New research presented at the Alzheimer’s Association International Conference 2014 has linked participation in mentally stimulating activities, such as card games, with larger brain volumes and better cognitive scores.
Researchers at the Wisconsin Alzheimer’s Institute and the Wisconsin Alzheimer’s Disease Research Center followed 329 healthy people with an average age of 60, all of whom were considered to be at higher risk of developing Alzheimer’s disease. Participants underwent MRI scans and a series of cognitive tests, and were asked how often they took part in activities like reading books, going to museums and playing card games or doing puzzles. The results showed that people who played games or did puzzles most frequently were more likely to have greater brain volume in several brain regions, and better scores in tests of memory and thinking skills.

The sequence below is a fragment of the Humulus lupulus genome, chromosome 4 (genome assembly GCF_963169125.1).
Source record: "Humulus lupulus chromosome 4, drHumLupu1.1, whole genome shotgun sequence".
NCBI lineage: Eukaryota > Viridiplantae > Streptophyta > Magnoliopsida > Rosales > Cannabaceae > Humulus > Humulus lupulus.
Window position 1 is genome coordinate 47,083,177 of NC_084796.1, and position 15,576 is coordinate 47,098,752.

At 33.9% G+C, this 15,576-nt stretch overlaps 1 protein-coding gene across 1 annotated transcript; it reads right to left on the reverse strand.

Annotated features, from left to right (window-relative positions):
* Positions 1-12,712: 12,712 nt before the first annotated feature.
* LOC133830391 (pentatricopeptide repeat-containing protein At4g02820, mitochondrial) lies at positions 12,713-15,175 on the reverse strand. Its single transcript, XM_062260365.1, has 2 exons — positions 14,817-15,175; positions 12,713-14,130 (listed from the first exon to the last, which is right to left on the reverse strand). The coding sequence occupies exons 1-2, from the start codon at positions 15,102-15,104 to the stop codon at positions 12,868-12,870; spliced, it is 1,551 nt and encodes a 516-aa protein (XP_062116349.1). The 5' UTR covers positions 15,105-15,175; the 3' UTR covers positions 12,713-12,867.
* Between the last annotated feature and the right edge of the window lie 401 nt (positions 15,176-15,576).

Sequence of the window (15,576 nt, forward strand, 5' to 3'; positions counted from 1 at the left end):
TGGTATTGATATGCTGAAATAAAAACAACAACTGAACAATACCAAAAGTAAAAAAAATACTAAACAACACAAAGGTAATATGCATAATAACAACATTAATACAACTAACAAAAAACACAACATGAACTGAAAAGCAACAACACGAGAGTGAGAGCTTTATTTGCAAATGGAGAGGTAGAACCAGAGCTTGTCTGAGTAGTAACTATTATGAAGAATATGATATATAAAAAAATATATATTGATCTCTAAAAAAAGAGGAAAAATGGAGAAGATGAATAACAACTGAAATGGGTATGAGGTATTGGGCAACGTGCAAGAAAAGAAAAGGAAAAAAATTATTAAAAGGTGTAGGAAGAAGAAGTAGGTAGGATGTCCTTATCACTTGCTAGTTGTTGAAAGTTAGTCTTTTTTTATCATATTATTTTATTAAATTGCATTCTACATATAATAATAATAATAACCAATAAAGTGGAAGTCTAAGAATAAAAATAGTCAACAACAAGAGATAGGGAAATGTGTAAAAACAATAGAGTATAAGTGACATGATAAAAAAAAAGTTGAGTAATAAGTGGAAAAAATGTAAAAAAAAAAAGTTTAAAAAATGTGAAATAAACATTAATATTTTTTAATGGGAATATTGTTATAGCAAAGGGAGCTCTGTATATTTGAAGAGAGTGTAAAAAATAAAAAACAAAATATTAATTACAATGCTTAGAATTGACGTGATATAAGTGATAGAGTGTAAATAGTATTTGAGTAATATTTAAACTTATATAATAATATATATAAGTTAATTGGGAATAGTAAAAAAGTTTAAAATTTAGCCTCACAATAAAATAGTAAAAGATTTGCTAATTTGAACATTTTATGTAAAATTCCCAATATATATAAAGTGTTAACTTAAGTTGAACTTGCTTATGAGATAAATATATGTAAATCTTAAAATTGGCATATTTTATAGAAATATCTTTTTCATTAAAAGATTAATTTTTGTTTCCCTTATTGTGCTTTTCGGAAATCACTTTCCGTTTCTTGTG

Dr Laura Phipps of Alzheimer’s Research UK, the UK’s leading dementia research charity, said:
“Observational studies like this are not able to pinpoint cause and effect, but they can be useful for identifying factors that may influence our risk of memory decline and dementia. Previous evidence has suggested that keeping the brain active may help boost ‘cognitive reserve’, allowing the brain to resist damage for longer, and this study adds to the ongoing ‘use it or lose it’ debate. It’s important to note that the people in this study did not have dementia, and we can’t say from these results that playing card games, reading books or doing crosswords will prevent the condition. The best evidence suggests that we can reduce our risk of dementia with a healthy lifestyle – eating a balanced, healthy diet, exercising regularly, not smoking, and keeping blood pressure and weight in check.”
Posted in Science news